Reflecting On Our Progress

by Robert E. Harrington

This year's Law Day marked the 150th anniversary of the Emancipation Proclamation with the theme, "Realizing the Dream:  Equality for All."  Congressman Mel Watt, our 1988-89 MCB president, was our keynote speaker at the May 2 event.

 

As the Law Day Committee recognized, we were particularly fortunate to have Congressman Watt as speaker for this year's Law Day program.  Acknowledging that he had become the first African American president in the then 76-year history of the MCB, Congressman Watt remarked in his initial president's column: "I accept the position of President of the Bar in . . . the spirit that I'm a lawyer who happens to be black."  His focus for the year was "to maintain the high standard of leadership this Bar has enjoyed in the past."

 

In April 2006, former MCB president and Senior Resident Superior Court Judge Shirley Fulton added her own observations. Recalling growing up in Williamsburg County, South Carolina, and going on to serve on the Mecklenburg County bench before becoming Bar president, Judge Fulton wrote, "I pinch myself because it amazes me that I, Shirley Louise Fulton, a little black girl from Kingstree, SC, was able to reach for the stars.  But again, all things are possible, though seldom easy."

 

With these observations from Congressman Watt and Judge Fulton in mind, and with Law Day this month, I've been thinking about how far we as a Bar have come along the road to "Equality for All."  How successful have we been in fostering an environment in which all of our members have an equal opportunity to succeed (or fail), and how far do we have yet to go?

 

Among our accomplishments, one is subtle, yet certain.  Leadership of the Bar by women and minority lawyers is no longer new.  In the time since Congressman Watt served as MCB president 24 years ago, four women and four lawyers of color have followed him.

 

At the same time, however, the diversity of our membership has broadened.  As our county has changed, the Bar has changed, and today's MCB includes active members of many backgrounds, witnessed by the creation of the Charlotte Women's Bar, Mecklenburg County Hispanic/Latino Lawyers' Bar and Mecklenburg County Asian Pacific American Bar Association, the continuing work of the John S. Leary Association of Black Attorneys, and efforts to establish an affinity organization of LGBT attorneys.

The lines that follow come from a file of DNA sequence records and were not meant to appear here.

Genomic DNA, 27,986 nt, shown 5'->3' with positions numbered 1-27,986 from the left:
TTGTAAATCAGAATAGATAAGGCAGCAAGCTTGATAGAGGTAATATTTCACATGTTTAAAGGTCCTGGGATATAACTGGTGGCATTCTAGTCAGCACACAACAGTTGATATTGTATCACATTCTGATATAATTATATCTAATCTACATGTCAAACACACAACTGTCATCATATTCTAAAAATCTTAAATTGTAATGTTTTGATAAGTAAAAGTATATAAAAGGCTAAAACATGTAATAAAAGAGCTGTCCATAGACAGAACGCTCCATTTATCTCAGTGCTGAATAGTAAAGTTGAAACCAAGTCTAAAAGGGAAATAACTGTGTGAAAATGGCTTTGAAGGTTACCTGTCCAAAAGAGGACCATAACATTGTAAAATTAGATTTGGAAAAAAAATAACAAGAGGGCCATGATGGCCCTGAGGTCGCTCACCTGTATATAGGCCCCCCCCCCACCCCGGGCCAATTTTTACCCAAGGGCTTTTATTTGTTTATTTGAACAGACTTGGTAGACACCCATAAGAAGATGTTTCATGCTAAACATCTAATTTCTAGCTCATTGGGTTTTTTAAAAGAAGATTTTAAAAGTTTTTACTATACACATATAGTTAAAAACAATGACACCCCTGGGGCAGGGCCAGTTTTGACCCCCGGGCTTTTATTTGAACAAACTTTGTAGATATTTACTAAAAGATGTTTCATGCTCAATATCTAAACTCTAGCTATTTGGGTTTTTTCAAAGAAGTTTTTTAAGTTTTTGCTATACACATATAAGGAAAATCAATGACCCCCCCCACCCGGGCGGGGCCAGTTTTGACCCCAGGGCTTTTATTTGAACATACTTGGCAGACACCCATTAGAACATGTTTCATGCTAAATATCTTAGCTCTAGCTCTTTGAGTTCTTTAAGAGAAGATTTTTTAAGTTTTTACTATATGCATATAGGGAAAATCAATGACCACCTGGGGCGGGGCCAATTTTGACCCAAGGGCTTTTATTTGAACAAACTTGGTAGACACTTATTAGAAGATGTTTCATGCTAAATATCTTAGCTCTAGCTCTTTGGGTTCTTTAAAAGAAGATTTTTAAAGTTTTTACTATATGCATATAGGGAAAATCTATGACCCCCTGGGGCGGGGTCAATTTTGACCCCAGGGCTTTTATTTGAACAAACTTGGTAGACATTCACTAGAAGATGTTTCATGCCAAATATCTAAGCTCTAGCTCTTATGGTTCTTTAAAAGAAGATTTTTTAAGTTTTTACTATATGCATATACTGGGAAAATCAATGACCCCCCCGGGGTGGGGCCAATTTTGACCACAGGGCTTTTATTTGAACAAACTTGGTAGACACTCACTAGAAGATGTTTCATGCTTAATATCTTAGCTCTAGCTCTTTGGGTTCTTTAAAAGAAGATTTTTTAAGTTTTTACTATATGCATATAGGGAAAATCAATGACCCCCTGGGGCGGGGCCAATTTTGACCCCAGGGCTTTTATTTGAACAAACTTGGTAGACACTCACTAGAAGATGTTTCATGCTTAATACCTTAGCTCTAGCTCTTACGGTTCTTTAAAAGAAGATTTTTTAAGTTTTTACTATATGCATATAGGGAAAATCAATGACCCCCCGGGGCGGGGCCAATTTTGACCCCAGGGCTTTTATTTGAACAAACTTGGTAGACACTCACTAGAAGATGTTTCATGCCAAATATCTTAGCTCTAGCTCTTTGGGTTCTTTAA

The increasing diversity of our 4600-member Bar is at once a source of strength and vitality and a source of continuing challenge. With this expanding diversity, creating and preserving equal opportunity and equal access for all members of our Bar has become ever more complex.  Past MCB President George Hanna acknowledged this "balance of recognizing both how far we have come and also how far we have to go" in his final president's column in June 2004.

 

The Bar's work in this area reflects both progress and the need for continued vigilance.  While the MCB does not have statistics on the gender or ethnicity of our members, anecdotal indications are that the numbers and percentages of women and minority lawyers continue to increase.  Data collected from the law firms participating in the MCB General Counsel and Managing Partners' Diversity Initiative reflect that the percentages of women and minority lawyers in participating law firms has basically held steady over the past six years -- an accomplishment, given the recession.  Nonetheless, these numbers lag comparable national statistics.

 

Similarly challenging, and important, is the need to increase opportunities for women and minority attorneys to serve in positions of leadership within our constituent organizations -- as partners and owners of law firms and as leaders of corporate law departments.  Likewise, we face the challenge of creating a level playing field for women and minority lawyers in obtaining quality legal work, whether these lawyers are in solo practice, in small firms (including women and minority-owned firms), or in large firms.  The MCB has sought to play a role in these efforts by working with participating law firms and corporate law departments through the Diversity Day Program for aspiring law students, the Charlotte Legal Diversity Clerkship Program, and the APEX mentoring program and by supporting the work of our local affinity bar organizations.

 

In all respects, we continue to push forward toward a time when the accomplishments of lawyers from traditionally underrepresented groups -- in our Bar activities and in our legal work -- are not the exception, but rather the unremarkable norm.  The transition from my year as Bar president to the term of President-Elect Tricia M. Derr and the occasion of Congressman Watt's Law Day remarks provide an opportunity to reflect on the progress we have made and the work that remains.

 

We have much still to do.  Yet, for me, recalling Congressman Watt's aspirations at the start of his term, I'm grateful that the things I will remember most from this year are the simple (and not-so-simple) tasks of helping to lead the Bar -- in this year, undertaking to relocate to a new Bar Center, working on the delivery of pro bono services, focusing on mentoring, and even revising MCB bylaws.  And, for that, I am grateful to our membership.